Kingwin provides reasonably clear instructions in the box, though their pictures could be better. Thankfully, due to the relatively light weight of the cooler, this is an easy installation using the LGA775 push pins; there is no need to remove the motherboard. Step 1 is to remove the plastic film protecting the CPU mating surface - skipping this step would be bad.

Next, attach your legs, insert the air "spoiler" (yes, it really does have one), apply thermal grease, and you're ready to mount.

As you can tell both from the weight and from the picture, this is considerably smaller than other heatpipe coolers like the Noctua and Tuniq.

Index Test Configuration


View All Comments

  • Matt Campbell - Wednesday, July 16, 2008 - link

    Thermal paste was applied over the entire surface of the CPU, spread to a thin layer. It shouldn't be an application problem, but I will verify when I remove the cooler and take pictures of the surfaces with an article update if I note any problems.

    As I mentioned in the article, I was also surprised at the performance, and checked the mounting pins, airflow, etc. several times during testing. It may simply be that we received a bad sample. If I discover any issues, I'll update in the next couple of days.
  • Max G - Wednesday, July 16, 2008 - link

    I just bought a Cooler Master Hyper Z600 cooler with 12 heatpipes and it's awesome! I have a feeling it's gonna outperform the ThermalRight Ultra 120 Extreme and maybe even the Noctua NH-U12P as it is HUGE!! I hope it will be reviewed here soon. Reply
  • ImmortalZ - Wednesday, July 16, 2008 - link

    The new king IS the Thermalright IFX-14. Two Ultra120s in a single package. Reply
  • Noya - Wednesday, July 16, 2008 - link

    A retail passive cooler will never beat 120mm tower coolers. Reply
  • Mgz - Wednesday, July 16, 2008 - link

    the base of the heatsink/heatpipe needs a good lapping, it was in such a terrible shape :( Reply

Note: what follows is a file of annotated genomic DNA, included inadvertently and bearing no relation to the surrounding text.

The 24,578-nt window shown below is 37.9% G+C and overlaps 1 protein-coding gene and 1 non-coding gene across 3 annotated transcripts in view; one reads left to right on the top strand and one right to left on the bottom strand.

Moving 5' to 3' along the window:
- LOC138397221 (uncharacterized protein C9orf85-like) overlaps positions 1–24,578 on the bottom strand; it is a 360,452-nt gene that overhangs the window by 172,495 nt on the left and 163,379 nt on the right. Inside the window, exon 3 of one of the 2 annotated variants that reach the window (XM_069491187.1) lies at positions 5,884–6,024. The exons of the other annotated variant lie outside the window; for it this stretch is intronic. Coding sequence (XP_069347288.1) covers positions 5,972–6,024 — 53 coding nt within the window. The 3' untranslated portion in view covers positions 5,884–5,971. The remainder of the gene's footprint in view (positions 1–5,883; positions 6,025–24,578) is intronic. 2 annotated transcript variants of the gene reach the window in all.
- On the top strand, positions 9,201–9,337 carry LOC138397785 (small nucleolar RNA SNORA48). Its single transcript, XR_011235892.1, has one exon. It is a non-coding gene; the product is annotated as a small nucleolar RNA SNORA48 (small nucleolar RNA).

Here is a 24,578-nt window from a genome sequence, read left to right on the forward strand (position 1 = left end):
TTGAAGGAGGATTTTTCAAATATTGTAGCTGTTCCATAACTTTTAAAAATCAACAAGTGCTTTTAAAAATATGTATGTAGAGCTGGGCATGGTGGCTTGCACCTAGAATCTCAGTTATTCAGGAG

• icingdeath88 - Wednesday, July 16, 2008 - link

    What's that about the spoiler? Seriously? What purpose could it possibly serve? Reply
  • Bieszczad - Wednesday, July 16, 2008 - link

    It is supposed to deflect some airflow down towards the power regulators behind the heatsink. With a cooler that blows air down, the power regulators do get sufficient airflow, but when you use a tower heatsing with a side/front mounted-fan, the MOSFETs do not get enough air and the spoiler is supposed to fix it. Not sure if it works, though, because mine was loose and I ended up taking it off lest it falls out and shorts the motherboard. Reply
  • zebrax2 - Wednesday, July 16, 2008 - link

    those results are terrible Reply
  • mmntech - Wednesday, July 16, 2008 - link

    First of all, the cooler isn't properly lapped. It looks like somebody took coarse sandpaper over the bottom of it. Could be a bad installation too. Reply
  • strikeback03 - Wednesday, July 16, 2008 - link

    Not exactly the reviewers fault that the bottom of the cooler is the way it is. IIRC they have tested all coolers in as-received condition. Reply

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